Asked  7 Months ago    Answers:  5   Viewed   24 times

My setup is as follows:

  1. user types on the browser
  2. request goes to AWS CloudFront, which redirects HTTP to HTTPS, and forwards the request to the AWS Elastic LoadBalancer (
  3. LoadBalancer forwards the request to the EC2 instance running PHP Laravel framework
  4. EC2 responds normally
  5. user views the page correctly at with everything else transparent to him

All this is perfectly what I want, HOWEVER .....

  • If the user navigates to any button on the page, the url on the browser will become (it should stay
  • If I go to view page source, all the links to any button on the page has the base url of (it should be

The reason is because EC2 see the request coming from the load balancer so it assumes the base url is and generates all links accordingly.

How do make EC2 see the base url as ?



This behavior likely results from the fact that by default CloudFront sets the Host: HTTP request header to the origin hostname, in this case The application then presumably generates links based on that hostname.

If, instead, you configure CloudFront to whitelist that header for forwarding to the origin, the Host header sent by the browser ( will be sent on to the application by CloudFront, so the application should behave more like you'd expect and use that value when generating the links. With this, CloudFront still uses the origin domain name to do the DNS lookup needed in order to establish the TCP connection to the origin (the ELB in this case), but stops injecting that hostname into the HTTP request headers.

You'll find the host header under cache behavior settings -> cache based on selected request headers -> whitelist.

Wednesday, March 31, 2021
answered 7 Months ago

The other SO question you referenced is spot on. Double/Triple check the following

  • You need to attach only public subnets to your ELB, making sure that the availability zones those subnets are aligned with the availability zones of the private subnets that your instances are in.
  • Make sure that the security group of your instances allows access from the security group of your load balancer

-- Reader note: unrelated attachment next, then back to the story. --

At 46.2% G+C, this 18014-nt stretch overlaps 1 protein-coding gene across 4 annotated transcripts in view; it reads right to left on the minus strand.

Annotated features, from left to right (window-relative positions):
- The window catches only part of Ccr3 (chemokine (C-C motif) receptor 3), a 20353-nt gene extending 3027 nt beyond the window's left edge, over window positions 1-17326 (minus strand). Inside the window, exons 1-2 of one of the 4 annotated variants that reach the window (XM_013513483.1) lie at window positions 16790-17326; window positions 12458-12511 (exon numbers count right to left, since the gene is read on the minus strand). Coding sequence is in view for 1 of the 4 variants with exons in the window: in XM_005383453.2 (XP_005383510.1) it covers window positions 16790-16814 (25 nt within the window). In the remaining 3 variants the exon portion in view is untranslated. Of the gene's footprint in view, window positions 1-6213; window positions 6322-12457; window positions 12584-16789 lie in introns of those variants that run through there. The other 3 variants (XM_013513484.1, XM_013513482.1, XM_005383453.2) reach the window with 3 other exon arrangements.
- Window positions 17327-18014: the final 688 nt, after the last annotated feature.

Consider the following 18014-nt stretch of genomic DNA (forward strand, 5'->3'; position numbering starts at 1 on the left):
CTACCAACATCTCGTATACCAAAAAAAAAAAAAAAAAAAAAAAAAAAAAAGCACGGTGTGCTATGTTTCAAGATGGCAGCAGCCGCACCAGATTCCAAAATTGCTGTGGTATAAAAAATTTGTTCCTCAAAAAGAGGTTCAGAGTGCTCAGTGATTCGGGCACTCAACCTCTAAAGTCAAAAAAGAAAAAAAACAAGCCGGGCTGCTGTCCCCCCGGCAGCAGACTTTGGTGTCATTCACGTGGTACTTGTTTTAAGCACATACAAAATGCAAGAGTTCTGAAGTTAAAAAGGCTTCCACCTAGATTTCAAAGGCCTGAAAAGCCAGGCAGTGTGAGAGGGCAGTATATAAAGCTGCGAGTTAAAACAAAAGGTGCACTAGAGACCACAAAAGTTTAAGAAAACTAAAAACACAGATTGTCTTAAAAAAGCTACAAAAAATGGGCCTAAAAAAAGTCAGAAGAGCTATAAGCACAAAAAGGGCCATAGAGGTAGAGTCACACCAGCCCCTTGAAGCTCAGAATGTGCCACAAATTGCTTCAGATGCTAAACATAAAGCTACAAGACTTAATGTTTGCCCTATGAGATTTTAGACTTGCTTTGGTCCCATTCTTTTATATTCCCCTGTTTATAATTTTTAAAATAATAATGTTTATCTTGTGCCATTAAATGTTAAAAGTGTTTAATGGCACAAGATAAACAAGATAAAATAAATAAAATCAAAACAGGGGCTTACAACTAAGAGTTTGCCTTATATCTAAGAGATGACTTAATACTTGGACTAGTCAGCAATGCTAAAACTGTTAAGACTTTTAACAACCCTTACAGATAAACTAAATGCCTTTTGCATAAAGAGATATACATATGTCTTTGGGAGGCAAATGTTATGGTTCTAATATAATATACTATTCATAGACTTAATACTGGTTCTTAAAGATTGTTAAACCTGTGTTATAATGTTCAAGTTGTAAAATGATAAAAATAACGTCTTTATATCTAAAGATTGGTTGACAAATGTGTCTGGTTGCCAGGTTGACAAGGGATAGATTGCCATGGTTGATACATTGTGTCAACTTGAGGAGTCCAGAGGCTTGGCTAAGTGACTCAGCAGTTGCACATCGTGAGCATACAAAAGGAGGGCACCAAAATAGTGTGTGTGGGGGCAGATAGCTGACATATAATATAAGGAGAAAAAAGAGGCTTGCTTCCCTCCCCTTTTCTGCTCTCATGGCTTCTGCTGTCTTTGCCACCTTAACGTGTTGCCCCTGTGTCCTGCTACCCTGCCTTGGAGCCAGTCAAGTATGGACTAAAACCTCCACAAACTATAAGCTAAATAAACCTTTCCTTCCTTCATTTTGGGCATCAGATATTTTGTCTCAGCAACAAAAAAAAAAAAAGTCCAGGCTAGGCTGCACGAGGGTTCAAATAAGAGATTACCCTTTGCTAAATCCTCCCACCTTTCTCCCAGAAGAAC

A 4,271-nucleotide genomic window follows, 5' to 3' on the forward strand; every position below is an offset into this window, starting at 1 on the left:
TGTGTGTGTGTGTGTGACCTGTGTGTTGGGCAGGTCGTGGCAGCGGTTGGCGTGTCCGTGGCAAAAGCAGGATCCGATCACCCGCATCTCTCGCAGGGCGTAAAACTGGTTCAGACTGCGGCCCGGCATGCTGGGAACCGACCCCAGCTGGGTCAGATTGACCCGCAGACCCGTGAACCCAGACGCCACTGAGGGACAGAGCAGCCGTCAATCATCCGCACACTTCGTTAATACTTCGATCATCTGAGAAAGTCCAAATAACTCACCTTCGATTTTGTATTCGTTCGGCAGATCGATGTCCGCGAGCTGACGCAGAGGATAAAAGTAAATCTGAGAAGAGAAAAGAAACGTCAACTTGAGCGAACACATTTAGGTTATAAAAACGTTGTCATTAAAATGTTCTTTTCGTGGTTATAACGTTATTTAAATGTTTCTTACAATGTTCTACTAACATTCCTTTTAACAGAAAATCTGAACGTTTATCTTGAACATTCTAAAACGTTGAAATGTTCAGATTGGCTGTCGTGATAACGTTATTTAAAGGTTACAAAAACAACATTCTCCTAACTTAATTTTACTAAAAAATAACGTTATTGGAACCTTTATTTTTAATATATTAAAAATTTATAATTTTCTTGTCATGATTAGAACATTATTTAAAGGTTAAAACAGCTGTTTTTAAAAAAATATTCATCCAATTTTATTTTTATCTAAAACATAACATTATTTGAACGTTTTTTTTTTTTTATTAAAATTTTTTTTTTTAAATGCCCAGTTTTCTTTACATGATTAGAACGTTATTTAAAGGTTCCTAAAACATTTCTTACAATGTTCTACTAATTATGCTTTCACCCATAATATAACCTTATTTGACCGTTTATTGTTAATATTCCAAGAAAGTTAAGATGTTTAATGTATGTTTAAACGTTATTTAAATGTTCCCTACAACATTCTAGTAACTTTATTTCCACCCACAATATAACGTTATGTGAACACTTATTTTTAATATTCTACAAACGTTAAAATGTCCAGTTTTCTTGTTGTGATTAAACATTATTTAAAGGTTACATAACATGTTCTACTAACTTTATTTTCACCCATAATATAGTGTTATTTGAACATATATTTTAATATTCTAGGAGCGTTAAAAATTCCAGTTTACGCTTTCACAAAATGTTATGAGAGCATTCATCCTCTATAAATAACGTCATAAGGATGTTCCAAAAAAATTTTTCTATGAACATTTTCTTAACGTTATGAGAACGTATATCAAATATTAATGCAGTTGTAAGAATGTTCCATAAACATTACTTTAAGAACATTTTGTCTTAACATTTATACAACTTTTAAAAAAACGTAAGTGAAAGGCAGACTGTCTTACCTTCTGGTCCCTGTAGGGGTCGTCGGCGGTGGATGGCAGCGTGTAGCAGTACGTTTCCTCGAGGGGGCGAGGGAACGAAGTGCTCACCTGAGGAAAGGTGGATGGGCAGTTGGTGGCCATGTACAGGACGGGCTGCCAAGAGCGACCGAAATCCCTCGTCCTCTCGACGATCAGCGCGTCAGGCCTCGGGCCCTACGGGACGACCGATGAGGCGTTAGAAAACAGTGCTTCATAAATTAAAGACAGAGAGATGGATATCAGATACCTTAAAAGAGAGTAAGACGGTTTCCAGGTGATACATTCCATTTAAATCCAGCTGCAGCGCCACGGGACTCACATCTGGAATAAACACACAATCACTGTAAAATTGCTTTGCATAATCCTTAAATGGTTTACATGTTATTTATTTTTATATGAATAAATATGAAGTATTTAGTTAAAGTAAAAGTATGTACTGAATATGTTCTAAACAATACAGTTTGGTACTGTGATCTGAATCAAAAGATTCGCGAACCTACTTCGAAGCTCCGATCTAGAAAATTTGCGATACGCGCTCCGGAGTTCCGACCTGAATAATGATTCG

• The load balancer security group should have an egress rule allowing the health check to reach the instance
  • Make sure that your health check is working locally on the instance. For example, if your health check in the ELB is HTTP:8080/health_check, on the instance you can curl x.x.x.x:8080/health_check (where x.x.x.x is the private IP of the instance) and get a 200 response code.
  • The public subnet routing table should route to the internet gateway attached to your VPC.
  • The private subnet routing table should route to a NAT instance or gateway in a public subnet
Saturday, July 31, 2021
answered 3 Months ago

The problem was that I had the origin set up in CloudFront not to forward Query Strings so when S3 got the request it would redirect properly without the query params. You can find this setting in CloudFront > Behaviors > Forward Query Strings.

Sunday, August 15, 2021
Dave B
answered 2 Months ago

We had the same problem.

In our setup, an AWS Application ELB has a target group of 4 EC2 instances. On each of the EC2 instances, there is an Apache2 which forwards to a Tomcat.

The ELB has a default connection KeepAlive of 60 seconds. Apache2 has a default connection KeepAlive of 5 seconds. If the 5 seconds are over, the Apache2 closes its connection and resets the connection with the ELB. However, if a request comes in at precisely the right time, the ELB will accept it, decide which host to forward it to, and in that moment, the Apache closes the connection. This will result in said 502 error code.

The solution is: When you have cascading proxies/LBs, either align their KeepAlive timeouts, or - preferrably - even make them a little longer the further down the line you get.

We set the ELB timeout to 60 seconds and the Apache2 timeout to 120 seconds. Problem gone.

Thursday, September 9, 2021
answered 1 Month ago

If you enable ELB Cross-Zone Load Balancing, d1 will get 20% of the traffic.

Here's what happen without enabling Cross-Zone Load Balancing: D1 would get nearly 50% of the traffic. This is why Amazon recommends adding the same amount of instances from each AZ to your ELB.

The following excerpt is extracted from Overview of Elastic Load Balancing:

Incoming traffic is load balanced equally across all Availability Zones enabled for your load balancer, so it is important to have approximately equivalent numbers of instances in each zone. For example, if you have ten instances in Availability Zone us-east-1a and two instances in us-east-1b, the traffic will still be equally distributed between the two Availability Zones. As a result, the two instances in us-east-1b will have to serve the same amount of traffic as the ten instances in us-east-1a. As a best practice, we recommend you keep an equivalent or nearly equivalent number of instances in each of your Availability Zones. So in the example, rather than having ten instances in us-east-1a and two in us-east-1b, you could distribute your instances so that you have six instances in each Availability Zone.

Saturday, October 9, 2021
answered 1 Week ago
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